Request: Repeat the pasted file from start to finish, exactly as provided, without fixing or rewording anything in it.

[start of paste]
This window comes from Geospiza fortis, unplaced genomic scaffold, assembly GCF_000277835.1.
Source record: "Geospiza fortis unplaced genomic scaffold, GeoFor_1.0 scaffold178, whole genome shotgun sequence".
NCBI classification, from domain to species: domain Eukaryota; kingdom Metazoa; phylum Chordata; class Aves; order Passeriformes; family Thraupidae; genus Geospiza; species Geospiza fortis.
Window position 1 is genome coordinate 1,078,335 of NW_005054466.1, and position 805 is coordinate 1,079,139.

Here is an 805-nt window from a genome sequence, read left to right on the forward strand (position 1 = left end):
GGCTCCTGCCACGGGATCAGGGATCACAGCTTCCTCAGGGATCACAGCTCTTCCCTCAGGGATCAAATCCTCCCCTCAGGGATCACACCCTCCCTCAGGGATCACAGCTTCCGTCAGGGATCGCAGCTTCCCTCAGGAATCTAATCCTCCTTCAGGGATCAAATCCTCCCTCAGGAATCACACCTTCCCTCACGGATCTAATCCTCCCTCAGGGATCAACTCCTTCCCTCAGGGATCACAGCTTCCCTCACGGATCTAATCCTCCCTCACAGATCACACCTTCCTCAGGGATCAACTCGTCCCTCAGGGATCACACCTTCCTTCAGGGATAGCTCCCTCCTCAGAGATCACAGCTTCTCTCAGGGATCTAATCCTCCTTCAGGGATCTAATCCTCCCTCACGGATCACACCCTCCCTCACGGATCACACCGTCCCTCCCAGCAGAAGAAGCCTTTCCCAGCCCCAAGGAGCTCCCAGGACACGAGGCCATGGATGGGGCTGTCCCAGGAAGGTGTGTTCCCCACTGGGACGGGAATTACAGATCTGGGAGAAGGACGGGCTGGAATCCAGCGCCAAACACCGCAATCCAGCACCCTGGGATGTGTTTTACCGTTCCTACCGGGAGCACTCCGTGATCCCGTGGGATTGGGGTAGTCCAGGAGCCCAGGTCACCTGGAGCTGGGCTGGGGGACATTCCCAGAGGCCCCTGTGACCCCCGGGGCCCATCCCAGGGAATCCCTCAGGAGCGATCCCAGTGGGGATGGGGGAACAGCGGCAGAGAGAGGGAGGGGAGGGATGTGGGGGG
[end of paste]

This window comes from Geospiza fortis, unplaced genomic scaffold, assembly GCF_000277835.1.
Source record: "Geospiza fortis unplaced genomic scaffold, GeoFor_1.0 scaffold178, whole genome shotgun sequence".
NCBI classification, from domain to species: domain Eukaryota; kingdom Metazoa; phylum Chordata; class Aves; order Passeriformes; family Thraupidae; genus Geospiza; species Geospiza fortis.
Window position 1 is genome coordinate 1,078,335 of NW_005054466.1, and position 805 is coordinate 1,079,139.

Here is an 805-nt window from a genome sequence, read left to right on the forward strand (position 1 = left end):
GGCTCCTGCCACGGGATCAGGGATCACAGCTTCCTCAGGGATCACAGCTCTTCCCTCAGGGATCAAATCCTCCCCTCAGGGATCACACCCTCCCTCAGGGATCACAGCTTCCGTCAGGGATCGCAGCTTCCCTCAGGAATCTAATCCTCCTTCAGGGATCAAATCCTCCCTCAGGAATCACACCTTCCCTCACGGATCTAATCCTCCCTCAGGGATCAACTCCTTCCCTCAGGGATCACAGCTTCCCTCACGGATCTAATCCTCCCTCACAGATCACACCTTCCTCAGGGATCAACTCGTCCCTCAGGGATCACACCTTCCTTCAGGGATAGCTCCCTCCTCAGAGATCACAGCTTCTCTCAGGGATCTAATCCTCCTTCAGGGATCTAATCCTCCCTCACGGATCACACCCTCCCTCACGGATCACACCGTCCCTCCCAGCAGAAGAAGCCTTTCCCAGCCCCAAGGAGCTCCCAGGACACGAGGCCATGGATGGGGCTGTCCCAGGAAGGTGTGTTCCCCACTGGGACGGGAATTACAGATCTGGGAGAAGGACGGGCTGGAATCCAGCGCCAAACACCGCAATCCAGCACCCTGGGATGTGTTTTACCGTTCCTACCGGGAGCACTCCGTGATCCCGTGGGATTGGGGTAGTCCAGGAGCCCAGGTCACCTGGAGCTGGGCTGGGGGACATTCCCAGAGGCCCCTGTGACCCCCGGGGCCCATCCCAGGGAATCCCTCAGGAGCGATCCCAGTGGGGATGGGGGAACAGCGGCAGAGAGAGGGAGGGGAGGGATGTGGGGGG